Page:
Monday, March 26, 2018

Thoughts From Here

I am well and truly moving on from the tour life. I signed a lease recently, I’ve had job interviews all over the place, I’ve been on a few dates… re-engaging with static life in Madison is objectively going well, though I could really use a job.

The longer I go without having everything I own on a bike, the more certain I am I’ll be doing it again in the not-too-distant future. So keep subscribed if you want to be notified when the not-too-distant future arrives (if you haven’t subscribed, but want to, you can do so in the upper-right on desktop or the very bottom on mobile).

Until the not-too-distant-future, I have so many good memories to hold onto. One of my favorites is the night I spent with Shawn and Dani in Dawlish, England: being so panicked about finding a safe place to sleep, finally being offered one, relaxing enough I could enjoy my first English pub, being guided home by a well-meaning couple on their bicycles; then, getting invited in and spending the night telling stories and waxing poetic about what’s meaningful in life… getting up in the morning to breakfast, a bag lunch, a long drive to the heart of Dartmoor, and then playing my ukulele to some sheep.

“It was one of those nights that are the reason I tour, the spontaneous encounters with strangers who bike home with you and not 12 hours later you know you want to see at your wedding. I wish I could give it a more fitting summary, but I'm coming to realize as I blog that some things cannot be summarized in a few words or even accurately depicted in a multi-page blog post. Words are an imperfect means of communication and photos help, but all too often nothing can replace or replicate the actual experience, the lightness and feeling of being on a porch at night with the moon and your friends and the intimate entwining of your lives... for however brief a time.”

There are a few things I’d like to do differently when the time for my next tour comes:
- Take pictures of everyone I stay with. My biggest regret is not having photo memories of the people I met, who were the whole reason for the trip. It’s unsatisfying recalling their faces from memory only. Doing so makes me feel a little empty.
- Bring my accordion. Maybe. The uke was a great success. But I missed my accordion, too. That being said, not having to fly with a trailer was really, really nice.
- Go slower. For most of the trip I had somewhere to be. In the US, it was my flight to Europe. In Europe, it was my WWOOF in Ukraine. After Ukraine, it was my flight to Africa. In Africa, it was hopping from water source to water source. I was always in a rush to get somewhere. I was much less rushed that I’d ever been in my life, but still… I frequently sacrificed staying somewhere longer, taking a more scenic route, visiting so-and-so, or just having time to relax and do nothing because I had somewhere to be. If I could do it again, I would schedule even less.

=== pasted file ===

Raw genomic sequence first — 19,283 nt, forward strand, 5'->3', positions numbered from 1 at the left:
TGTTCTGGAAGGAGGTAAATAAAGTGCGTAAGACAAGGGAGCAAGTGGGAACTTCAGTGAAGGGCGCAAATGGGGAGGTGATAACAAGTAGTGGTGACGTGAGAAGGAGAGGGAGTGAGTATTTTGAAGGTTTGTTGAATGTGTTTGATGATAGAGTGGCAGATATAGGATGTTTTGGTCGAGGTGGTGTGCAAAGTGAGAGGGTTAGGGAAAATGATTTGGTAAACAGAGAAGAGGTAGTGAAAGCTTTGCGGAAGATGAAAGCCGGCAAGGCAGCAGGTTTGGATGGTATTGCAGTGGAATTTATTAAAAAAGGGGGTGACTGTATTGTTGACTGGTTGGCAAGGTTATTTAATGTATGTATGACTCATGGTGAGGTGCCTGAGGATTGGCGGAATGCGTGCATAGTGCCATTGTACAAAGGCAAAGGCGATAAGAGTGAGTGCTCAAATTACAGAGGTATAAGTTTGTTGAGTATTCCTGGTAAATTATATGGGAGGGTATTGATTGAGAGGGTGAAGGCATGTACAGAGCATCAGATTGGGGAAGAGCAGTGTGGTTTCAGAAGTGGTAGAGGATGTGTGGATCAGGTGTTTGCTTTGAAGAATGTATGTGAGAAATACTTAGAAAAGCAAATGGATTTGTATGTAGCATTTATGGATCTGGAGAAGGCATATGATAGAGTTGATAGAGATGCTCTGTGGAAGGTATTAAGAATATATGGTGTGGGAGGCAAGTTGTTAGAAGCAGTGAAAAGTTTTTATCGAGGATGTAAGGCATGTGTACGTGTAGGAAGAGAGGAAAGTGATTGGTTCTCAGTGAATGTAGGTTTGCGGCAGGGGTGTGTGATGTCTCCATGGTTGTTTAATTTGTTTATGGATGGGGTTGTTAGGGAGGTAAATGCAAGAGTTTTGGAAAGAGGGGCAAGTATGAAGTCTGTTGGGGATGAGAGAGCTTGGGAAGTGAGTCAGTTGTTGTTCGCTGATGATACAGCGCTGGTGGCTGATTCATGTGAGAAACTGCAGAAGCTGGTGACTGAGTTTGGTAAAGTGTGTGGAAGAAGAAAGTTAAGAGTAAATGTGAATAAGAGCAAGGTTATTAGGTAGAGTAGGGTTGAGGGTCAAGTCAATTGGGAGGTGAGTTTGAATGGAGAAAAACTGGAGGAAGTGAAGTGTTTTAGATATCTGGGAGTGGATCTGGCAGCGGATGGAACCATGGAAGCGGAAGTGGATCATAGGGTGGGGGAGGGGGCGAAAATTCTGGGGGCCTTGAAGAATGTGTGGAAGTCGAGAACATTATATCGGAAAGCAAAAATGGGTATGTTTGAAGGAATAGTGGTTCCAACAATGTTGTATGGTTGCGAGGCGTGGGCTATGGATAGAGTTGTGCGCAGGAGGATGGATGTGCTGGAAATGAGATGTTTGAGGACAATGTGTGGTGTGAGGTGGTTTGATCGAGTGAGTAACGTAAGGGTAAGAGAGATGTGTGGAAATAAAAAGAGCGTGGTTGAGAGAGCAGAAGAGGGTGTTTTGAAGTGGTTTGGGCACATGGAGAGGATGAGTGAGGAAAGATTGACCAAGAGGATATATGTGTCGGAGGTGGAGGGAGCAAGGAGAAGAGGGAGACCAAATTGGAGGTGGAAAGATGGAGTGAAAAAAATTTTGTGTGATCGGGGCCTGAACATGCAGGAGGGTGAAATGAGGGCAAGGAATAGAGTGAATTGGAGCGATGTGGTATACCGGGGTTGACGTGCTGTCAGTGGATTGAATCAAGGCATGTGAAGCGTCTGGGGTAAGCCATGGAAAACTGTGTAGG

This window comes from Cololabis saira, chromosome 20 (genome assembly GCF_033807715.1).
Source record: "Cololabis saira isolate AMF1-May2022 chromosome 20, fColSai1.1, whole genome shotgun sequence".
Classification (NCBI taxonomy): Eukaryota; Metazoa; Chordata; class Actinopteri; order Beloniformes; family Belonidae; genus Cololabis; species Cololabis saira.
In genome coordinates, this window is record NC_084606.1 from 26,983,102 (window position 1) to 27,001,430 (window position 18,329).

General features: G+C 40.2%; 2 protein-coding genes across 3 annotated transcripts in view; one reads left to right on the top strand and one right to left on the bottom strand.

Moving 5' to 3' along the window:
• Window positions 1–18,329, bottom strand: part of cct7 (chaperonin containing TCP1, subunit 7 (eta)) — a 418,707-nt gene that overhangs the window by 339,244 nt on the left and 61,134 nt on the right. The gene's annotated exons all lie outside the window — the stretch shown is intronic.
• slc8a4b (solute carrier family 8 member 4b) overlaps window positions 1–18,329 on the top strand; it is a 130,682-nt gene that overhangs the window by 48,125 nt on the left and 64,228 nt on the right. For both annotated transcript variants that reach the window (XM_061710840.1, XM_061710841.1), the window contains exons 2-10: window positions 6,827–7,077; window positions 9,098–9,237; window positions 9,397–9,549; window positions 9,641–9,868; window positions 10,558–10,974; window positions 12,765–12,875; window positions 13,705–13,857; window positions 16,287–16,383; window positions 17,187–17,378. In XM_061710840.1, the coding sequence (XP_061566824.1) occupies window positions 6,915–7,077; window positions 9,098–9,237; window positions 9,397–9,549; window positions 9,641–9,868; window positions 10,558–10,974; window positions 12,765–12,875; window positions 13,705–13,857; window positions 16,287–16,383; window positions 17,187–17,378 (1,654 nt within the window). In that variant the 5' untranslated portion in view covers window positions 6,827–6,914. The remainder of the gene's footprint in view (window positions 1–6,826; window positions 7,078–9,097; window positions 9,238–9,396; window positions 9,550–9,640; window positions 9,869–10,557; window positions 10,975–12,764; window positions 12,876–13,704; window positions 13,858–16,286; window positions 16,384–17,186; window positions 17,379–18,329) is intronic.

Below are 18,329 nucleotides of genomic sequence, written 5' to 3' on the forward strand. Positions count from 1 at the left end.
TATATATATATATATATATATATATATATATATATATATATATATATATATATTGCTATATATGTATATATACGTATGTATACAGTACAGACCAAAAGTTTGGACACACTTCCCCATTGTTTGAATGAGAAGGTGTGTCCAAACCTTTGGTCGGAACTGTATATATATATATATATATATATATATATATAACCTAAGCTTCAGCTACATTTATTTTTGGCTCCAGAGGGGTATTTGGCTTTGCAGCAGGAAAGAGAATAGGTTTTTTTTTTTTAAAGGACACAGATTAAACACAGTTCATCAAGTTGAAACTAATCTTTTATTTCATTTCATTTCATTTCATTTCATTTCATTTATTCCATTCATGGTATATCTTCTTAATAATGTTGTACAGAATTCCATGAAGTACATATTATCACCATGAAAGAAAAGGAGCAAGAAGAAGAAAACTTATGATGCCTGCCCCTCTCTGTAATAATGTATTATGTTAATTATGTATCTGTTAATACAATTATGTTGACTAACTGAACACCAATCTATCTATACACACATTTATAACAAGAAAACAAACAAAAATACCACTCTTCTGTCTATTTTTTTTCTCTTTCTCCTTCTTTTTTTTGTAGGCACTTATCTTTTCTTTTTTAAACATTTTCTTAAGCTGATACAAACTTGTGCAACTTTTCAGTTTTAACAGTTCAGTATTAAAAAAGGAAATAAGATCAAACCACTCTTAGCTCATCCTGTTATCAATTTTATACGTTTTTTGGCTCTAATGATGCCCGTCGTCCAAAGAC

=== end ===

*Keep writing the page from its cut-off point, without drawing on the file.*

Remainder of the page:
In Madison, for the first time in my life, I truly have nowhere to be. Thanks to that, I believe, and thanks to one relationship in particular, I’ve begun to feel I am immersed in a never-ending song. Experiences are notes in that song; relationships are movements. My time at Epic seems so small now, and so far away, compared to the grandeur of the tour and even the past week in Madison. I’m wondering if our perception of time is proportional to how vulnerable we make ourselves.* Filling your life with amazing people and seizing new experiences is how you write your song, how a week of getting to know someone can seem longer than the three years you spent doing the same job every day. I’ve finally slowed down enough to make myself truly vulnerable, and it feels like my perception of time has changed.

“Spend a minute touching a hot stove and it feels like an hour. Spend an hour in love and it feels like a minute. That’s relativity.” - Albert Einstein

I never liked that movies have endings. It was never satisfying to think of life as a happily ever after, because the truth is, it just goes on and on until... and we don’t know what happens then. I’m not sure it matters, either. Cycle Humanity taught me the most important lesson of all: fill your life with inspiring, compassionate, genuine, imperfect, non-judgemental people. If you can’t find them, seek them out. Make yourself truly vulnerable to them. Do that, and you won’t need an ending. You’ll forget about endings. You can vanish into the notes and lose the idea of a story or a life or an ever after. Put your heart on your bike and pedal it around the world, and you can just be.

End of Part 1

*Go see Arrival if you haven’t yet.

1 comment:

  1. This is an excellent post, so insightful and real. Thanks for being vulnerable. The lesson you learned is one we should all experience and relish. Love you.